Here's what we had - (from memory... could be off on a few things)
Fried Scallops w/ remoulade
Pork pate crostini w/ aged balsamic
Smoked albacore crostini
Heirloom Tomato and crouton salad w/ goat cheese and watercress
Grilled Guajillo peppers w/ shaved bonito
Grilled octopus w/ white beans and paprika
Geoduck crudo w/ shaved fennel and grapefruit
Tomato soup with basil oil in an espresso cup
Gnocchi w/ chicken thighs and matsutake mushrooms in a white wine sauce
Ravioli stuffed w/ chantrelles and speck in a browned butter sauce
Tagliatelle (?) w/ mussels in a white wine sauce
Grilled NY Strip steak w/ grilled onions and fingerling potatoes
Seared Ahi w/ olives, tomatoes and artichokes
Swordfish w/ corn, grilled green onion and pancetta
Ricotta cheesecake w/ blackberries
Chocolate Brownie w/ caramel sauce and walnut gelato
Green rhubarb sorbet w/ almond cookie
re: c oliver
HOLY COW I had a terrific meal there last week. It was my first visit, and I was delighted to see Ethan Stowell behind the stove. The space is very warm, and rustic---very comfortable, and I enjoyed sitting close to the kitchen. We went with the "fancy" menu, and were very, very happy with it. I had two concerns about ordering "fancy"---1) there are a few food items that I simply DON'T LIKE and I was worried that I might end up with these, and 2) would there be enough food? I needn't have worried. The server asked about food preferences, and he sussed out the things I wasn't crazy about, and offered to sub in a few things I really like. And, there was lots of food. We enjoyed the first course of 8 dishes, which were: shot of butternut squash soup, mozzarella on pickled onions, marinated olives, salami on crostini, and smoked tuna salad on crostini, tuna tartare, a beet salad which I had requested, and the most amazing fried oysters (lots of them, too) with an aoli sauce. We were quite satisfied. The second course was a cheese-filled ravioli in brown butter and sage, if I remember correctly. The "main" course was duck breast, which was my least favorite----but it was well prepared. Our dessert was a good-sized slice of ricotta cheesecake with a cranberry reduction on top.
Everything tasted really special, the evening was special and I would return in a heartbeat. Hope you enjoy it as well!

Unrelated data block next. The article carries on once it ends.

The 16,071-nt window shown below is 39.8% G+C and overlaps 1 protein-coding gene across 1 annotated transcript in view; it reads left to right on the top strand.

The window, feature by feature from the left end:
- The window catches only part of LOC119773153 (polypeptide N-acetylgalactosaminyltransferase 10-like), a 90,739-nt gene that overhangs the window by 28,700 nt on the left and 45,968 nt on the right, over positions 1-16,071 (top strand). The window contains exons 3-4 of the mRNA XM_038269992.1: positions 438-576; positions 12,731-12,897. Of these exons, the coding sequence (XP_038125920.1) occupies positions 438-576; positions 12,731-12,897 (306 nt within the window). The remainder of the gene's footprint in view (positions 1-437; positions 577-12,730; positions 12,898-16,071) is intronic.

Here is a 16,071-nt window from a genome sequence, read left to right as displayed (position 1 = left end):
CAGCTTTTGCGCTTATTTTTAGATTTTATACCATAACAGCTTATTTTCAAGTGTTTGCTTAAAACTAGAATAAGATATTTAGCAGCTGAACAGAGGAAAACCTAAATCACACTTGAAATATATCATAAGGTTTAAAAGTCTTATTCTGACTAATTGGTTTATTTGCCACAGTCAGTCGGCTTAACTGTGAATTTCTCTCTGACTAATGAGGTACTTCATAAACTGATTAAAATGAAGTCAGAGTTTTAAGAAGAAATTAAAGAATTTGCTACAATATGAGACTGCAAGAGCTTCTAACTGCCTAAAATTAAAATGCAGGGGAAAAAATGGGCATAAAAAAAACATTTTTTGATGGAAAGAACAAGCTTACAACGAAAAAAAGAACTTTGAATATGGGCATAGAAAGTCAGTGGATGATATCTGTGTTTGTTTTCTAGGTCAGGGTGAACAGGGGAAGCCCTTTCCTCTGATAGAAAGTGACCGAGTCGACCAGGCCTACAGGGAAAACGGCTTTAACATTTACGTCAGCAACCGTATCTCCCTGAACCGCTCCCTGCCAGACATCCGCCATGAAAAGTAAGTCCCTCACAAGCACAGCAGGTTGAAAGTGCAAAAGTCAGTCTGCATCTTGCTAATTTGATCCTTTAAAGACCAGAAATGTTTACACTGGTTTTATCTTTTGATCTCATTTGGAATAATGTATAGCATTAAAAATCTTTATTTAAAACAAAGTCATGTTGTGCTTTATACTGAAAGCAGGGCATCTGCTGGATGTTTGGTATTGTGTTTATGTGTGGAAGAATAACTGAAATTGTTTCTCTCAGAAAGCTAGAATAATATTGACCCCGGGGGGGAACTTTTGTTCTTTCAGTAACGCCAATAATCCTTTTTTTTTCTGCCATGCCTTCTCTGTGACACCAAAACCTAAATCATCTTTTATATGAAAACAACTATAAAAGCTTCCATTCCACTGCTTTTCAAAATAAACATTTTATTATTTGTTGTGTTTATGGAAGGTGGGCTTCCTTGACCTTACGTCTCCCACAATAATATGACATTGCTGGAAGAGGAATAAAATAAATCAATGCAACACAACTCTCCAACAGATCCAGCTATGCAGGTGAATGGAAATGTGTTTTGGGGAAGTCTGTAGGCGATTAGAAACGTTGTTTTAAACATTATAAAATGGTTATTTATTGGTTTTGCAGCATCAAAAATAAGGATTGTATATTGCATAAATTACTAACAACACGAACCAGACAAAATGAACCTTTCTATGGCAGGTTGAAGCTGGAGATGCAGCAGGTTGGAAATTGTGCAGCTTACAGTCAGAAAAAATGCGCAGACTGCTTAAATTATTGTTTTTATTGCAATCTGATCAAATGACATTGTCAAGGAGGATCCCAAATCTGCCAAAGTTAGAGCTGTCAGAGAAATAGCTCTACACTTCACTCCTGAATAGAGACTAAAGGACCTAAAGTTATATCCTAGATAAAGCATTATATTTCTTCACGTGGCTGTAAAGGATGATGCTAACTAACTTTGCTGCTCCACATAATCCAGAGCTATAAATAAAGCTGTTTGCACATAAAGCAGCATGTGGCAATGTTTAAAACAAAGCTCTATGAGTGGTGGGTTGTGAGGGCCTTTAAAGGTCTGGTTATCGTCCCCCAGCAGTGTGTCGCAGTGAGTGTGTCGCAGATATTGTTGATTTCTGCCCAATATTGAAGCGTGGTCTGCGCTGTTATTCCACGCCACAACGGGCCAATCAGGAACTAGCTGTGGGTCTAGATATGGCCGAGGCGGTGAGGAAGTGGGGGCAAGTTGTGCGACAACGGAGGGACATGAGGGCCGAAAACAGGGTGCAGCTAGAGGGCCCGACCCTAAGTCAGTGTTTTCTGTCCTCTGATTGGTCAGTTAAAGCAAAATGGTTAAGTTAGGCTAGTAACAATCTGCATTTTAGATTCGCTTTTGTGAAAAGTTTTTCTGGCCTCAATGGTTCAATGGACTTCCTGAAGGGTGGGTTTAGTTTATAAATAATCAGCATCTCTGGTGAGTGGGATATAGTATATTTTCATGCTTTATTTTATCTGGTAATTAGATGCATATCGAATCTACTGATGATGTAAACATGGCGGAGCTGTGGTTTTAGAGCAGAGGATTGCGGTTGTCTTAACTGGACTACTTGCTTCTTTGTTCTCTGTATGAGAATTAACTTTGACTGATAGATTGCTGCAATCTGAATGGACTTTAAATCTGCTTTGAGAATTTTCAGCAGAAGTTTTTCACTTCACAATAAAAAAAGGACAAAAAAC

re: Biking Girl
re: c oliver
re: c oliver
They didn't do pairings when I went in December. You can order wines by the glass or bottles. It is difficult to pair since the food is kind of randomly delicious. There were four of us and we had a bottle of red and one of white and compared them with each course throughout the meal.
re: Biking Girl
I went last week and had a similar menu. The first course was great: squash soup, marinated olives, fried oysters, proscutto and coppa slices, fresh mozzarella on cucumbers, white bean spread on crostini with white anchovy, smoked albacore on crostini and seared ahi with avocado and hot peppers (the least fav). Pasta course was chicken ravioli with beet greens. Tasty but the raviolis were undercooked in parts. Meat course was a very disappointing pork tenderloin (meh) with soapy tasting oregano and caper sauce, side of oily & underseasoned roast fingerling potatoes, artichoke hearts and some other veg I cannot remember. Dessert was goat milk yogurt sorbet (meaning frozen with ice crystals of various sizes) and butter cookie. I LOVED the sorbet, but then, I love goats milk and tart yogurt. My SO didn't love it.
Service was fine, but a bit weird. SO had a beer and they brought him a second one without asking whether he wanted one. I tried to order tea but they don't have any (only espresso per the waiter). Kind of odd.
I would totally go back, but would request a different meat course for sure.
We had dinner there for the first time on Monday night. Ethan Stowell was in the kitchen. The food and service were wonderful. We ordered from the menu - the frisee was somehow astonishingly fresh and bright. The spaghetti with anchovies is not to be missed. I then had a thick portion of sturgeon that was cooked perfectly and served with fried cauliflower and some tender bites of ham hock. Then a lemon tart for desert that reminded me of the lemon meringue pie my mother used to make. We will definitely go back.